So I expect the later evolutions of the systems with good soil built up, the whole process will be around precise planting, watering and harvesting,so tasks per day should be low allowing much larger areas to be farmed.


@oiaohm As for thermal expansion and lubrication, I can see how thermal expansion could be an issue with accuracy for long runs but since they have a fiberglass core, I think the issues would be minimal. The link I found suggested about 1.5" per hundred feet expansion between 0 and 100 deg.F. This wouldn’t be noticeable for my proposed belt to belt interface. As for lubrication, please remember that we don’t need gears with tight interfaces and I wouldn’t suggest using metal racks for cost and for the plastic’s better lubrication. The nylon gears I found could either go unlubricated, or could be lubricated/washed with water to keep them clean.

I like the idea of getting rid of the belt and going with a toothless option, but I’d suggest something like kevlar as then you nearly eliminate thermal expansion.


Rack based systems you do need lubricated of some form. Yes if the material you are using is something like nylon you get away water. The issue what happens on racking systems without lubrication is starting and stopping ends up jarring against the rack either chipping the teeth off the gear or off the rack over time. Basically at first rack based systems appear to work without lubrication then one day fail quite badly yet a lubricated one could go for centuries. This was found when doing the history on some steel laths and the number of repairs. Rack part of the system in those laths was one of the first sections to show if someone had not been keeping lubrication up .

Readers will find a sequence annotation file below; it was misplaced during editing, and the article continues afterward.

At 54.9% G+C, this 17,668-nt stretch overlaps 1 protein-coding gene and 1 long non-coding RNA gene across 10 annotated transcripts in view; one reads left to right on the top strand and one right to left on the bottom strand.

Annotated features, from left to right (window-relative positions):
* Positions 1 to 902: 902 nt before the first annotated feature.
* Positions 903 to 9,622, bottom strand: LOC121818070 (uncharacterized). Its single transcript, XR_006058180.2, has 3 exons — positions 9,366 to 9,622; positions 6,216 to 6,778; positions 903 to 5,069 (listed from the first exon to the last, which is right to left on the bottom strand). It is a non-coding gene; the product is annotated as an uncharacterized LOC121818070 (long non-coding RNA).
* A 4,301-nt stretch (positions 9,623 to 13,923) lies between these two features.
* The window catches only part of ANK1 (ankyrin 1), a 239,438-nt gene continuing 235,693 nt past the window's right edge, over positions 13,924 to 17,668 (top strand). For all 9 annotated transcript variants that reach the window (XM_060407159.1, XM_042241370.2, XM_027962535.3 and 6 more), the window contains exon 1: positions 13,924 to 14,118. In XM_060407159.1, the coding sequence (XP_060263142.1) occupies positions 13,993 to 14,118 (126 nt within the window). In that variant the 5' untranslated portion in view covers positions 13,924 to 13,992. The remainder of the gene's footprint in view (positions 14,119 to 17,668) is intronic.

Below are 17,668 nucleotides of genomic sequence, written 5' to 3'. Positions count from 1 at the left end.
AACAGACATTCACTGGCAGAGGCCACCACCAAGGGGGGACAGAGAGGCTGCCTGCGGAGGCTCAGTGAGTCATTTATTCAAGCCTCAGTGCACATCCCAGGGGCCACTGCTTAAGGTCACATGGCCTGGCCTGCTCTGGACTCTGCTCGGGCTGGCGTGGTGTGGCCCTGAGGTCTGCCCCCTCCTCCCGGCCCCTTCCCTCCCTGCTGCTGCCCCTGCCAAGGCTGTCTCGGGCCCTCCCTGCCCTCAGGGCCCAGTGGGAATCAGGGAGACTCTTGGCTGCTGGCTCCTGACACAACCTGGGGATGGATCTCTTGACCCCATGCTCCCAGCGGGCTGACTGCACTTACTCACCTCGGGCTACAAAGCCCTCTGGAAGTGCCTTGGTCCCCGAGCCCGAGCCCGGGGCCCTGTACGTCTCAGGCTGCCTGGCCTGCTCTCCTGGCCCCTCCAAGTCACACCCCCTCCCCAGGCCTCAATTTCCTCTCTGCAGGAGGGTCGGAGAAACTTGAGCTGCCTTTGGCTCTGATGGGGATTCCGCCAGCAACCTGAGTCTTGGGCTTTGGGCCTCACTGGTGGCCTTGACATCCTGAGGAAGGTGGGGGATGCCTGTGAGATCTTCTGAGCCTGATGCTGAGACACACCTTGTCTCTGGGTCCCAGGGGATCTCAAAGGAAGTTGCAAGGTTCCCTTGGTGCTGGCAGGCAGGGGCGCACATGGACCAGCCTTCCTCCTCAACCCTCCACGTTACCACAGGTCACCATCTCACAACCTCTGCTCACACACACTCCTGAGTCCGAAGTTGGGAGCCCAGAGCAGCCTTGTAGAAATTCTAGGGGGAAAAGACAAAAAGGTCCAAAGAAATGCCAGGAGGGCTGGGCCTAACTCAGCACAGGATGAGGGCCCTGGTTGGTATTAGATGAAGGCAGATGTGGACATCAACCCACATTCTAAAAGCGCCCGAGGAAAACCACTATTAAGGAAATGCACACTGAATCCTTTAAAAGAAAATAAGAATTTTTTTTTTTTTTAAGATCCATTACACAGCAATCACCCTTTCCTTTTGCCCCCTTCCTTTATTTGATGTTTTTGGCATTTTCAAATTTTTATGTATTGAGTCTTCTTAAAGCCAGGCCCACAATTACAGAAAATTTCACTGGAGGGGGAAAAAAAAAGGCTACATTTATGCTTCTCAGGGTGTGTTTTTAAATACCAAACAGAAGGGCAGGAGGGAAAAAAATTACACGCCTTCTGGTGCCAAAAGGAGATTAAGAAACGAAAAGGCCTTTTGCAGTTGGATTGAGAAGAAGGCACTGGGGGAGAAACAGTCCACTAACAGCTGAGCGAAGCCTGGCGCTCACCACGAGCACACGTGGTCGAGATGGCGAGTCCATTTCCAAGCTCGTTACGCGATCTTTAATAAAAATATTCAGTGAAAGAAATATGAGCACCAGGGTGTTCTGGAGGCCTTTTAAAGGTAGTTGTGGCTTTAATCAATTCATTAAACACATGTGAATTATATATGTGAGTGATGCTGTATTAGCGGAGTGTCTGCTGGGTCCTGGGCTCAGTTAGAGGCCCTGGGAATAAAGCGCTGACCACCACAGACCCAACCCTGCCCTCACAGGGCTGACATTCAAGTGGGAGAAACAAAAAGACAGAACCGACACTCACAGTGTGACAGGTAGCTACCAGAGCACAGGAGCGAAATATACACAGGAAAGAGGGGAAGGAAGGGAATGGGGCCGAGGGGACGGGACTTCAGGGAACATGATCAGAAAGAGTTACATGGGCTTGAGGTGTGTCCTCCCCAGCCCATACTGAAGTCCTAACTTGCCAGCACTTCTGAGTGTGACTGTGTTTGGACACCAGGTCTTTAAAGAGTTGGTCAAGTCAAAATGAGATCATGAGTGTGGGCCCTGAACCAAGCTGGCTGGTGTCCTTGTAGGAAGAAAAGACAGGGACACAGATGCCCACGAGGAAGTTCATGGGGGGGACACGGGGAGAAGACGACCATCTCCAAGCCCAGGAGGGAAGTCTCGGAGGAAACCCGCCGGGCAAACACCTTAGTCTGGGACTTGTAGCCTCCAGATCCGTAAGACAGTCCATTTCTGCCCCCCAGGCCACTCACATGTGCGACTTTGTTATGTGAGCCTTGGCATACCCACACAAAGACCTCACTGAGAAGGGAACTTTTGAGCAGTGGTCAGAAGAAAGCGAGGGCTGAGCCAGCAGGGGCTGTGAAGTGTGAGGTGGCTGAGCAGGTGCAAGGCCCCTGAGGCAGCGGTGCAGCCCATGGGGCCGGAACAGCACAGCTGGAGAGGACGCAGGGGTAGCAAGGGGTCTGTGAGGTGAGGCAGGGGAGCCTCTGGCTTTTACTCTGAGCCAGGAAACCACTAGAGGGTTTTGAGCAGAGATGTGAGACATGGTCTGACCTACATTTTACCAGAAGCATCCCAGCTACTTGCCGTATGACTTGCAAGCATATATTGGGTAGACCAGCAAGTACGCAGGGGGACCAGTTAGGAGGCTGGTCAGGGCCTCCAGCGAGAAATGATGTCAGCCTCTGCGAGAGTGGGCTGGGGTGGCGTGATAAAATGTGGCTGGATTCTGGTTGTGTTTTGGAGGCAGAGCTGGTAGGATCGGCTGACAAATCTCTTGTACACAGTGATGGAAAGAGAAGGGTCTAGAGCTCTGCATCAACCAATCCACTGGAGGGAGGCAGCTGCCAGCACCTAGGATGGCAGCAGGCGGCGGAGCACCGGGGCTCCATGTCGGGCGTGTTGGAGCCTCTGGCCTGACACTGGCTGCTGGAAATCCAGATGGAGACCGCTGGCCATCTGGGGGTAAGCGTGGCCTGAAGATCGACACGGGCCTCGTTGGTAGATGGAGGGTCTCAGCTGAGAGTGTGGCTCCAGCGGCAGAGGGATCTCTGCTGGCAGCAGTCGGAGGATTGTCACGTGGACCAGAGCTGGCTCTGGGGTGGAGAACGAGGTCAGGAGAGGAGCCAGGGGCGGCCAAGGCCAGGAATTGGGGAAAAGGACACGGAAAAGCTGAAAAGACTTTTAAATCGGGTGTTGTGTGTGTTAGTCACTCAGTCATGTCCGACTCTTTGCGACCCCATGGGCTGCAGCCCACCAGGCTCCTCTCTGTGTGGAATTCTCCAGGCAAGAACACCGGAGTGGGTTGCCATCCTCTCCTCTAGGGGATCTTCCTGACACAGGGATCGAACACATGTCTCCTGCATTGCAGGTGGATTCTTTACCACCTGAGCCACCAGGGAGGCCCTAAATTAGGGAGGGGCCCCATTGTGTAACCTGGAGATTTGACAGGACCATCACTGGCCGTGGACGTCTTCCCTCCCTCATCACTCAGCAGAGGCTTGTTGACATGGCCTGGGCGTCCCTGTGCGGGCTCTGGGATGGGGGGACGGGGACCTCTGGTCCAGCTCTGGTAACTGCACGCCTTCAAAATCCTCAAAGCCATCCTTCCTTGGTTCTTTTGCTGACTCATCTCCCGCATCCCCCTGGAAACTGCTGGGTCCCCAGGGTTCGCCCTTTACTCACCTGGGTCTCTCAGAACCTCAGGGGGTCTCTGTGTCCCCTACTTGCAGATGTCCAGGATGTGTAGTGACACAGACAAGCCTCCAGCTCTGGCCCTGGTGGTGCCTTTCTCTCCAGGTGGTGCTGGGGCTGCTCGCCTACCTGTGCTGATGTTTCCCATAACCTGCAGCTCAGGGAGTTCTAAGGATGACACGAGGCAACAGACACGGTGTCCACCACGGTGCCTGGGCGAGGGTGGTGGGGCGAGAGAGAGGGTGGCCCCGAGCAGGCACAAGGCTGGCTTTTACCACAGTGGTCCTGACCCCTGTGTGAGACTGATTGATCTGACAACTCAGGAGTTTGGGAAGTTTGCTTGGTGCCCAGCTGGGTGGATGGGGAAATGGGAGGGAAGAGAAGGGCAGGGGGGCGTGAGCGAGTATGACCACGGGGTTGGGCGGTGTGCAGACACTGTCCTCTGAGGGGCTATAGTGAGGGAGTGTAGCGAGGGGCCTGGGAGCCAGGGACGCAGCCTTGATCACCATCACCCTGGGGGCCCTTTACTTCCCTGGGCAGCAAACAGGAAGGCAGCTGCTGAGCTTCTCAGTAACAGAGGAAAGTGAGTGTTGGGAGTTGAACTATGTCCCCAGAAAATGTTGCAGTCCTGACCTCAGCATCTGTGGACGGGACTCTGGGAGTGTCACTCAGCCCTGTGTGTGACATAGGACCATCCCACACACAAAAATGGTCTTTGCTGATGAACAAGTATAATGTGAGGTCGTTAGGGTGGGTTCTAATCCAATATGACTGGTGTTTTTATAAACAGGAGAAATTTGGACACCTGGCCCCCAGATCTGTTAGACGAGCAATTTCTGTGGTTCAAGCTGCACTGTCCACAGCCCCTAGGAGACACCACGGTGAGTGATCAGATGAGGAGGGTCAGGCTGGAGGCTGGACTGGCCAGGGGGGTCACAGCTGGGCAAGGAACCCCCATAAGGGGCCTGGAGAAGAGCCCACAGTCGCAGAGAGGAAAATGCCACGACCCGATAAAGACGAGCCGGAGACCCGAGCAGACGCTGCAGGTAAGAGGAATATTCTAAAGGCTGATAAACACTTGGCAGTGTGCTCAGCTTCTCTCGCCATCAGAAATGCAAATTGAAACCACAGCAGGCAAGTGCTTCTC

My guess is if it is thick it would jam, but if it is large and thin, like a leaf, then it could wrap the gear and cause it to slip.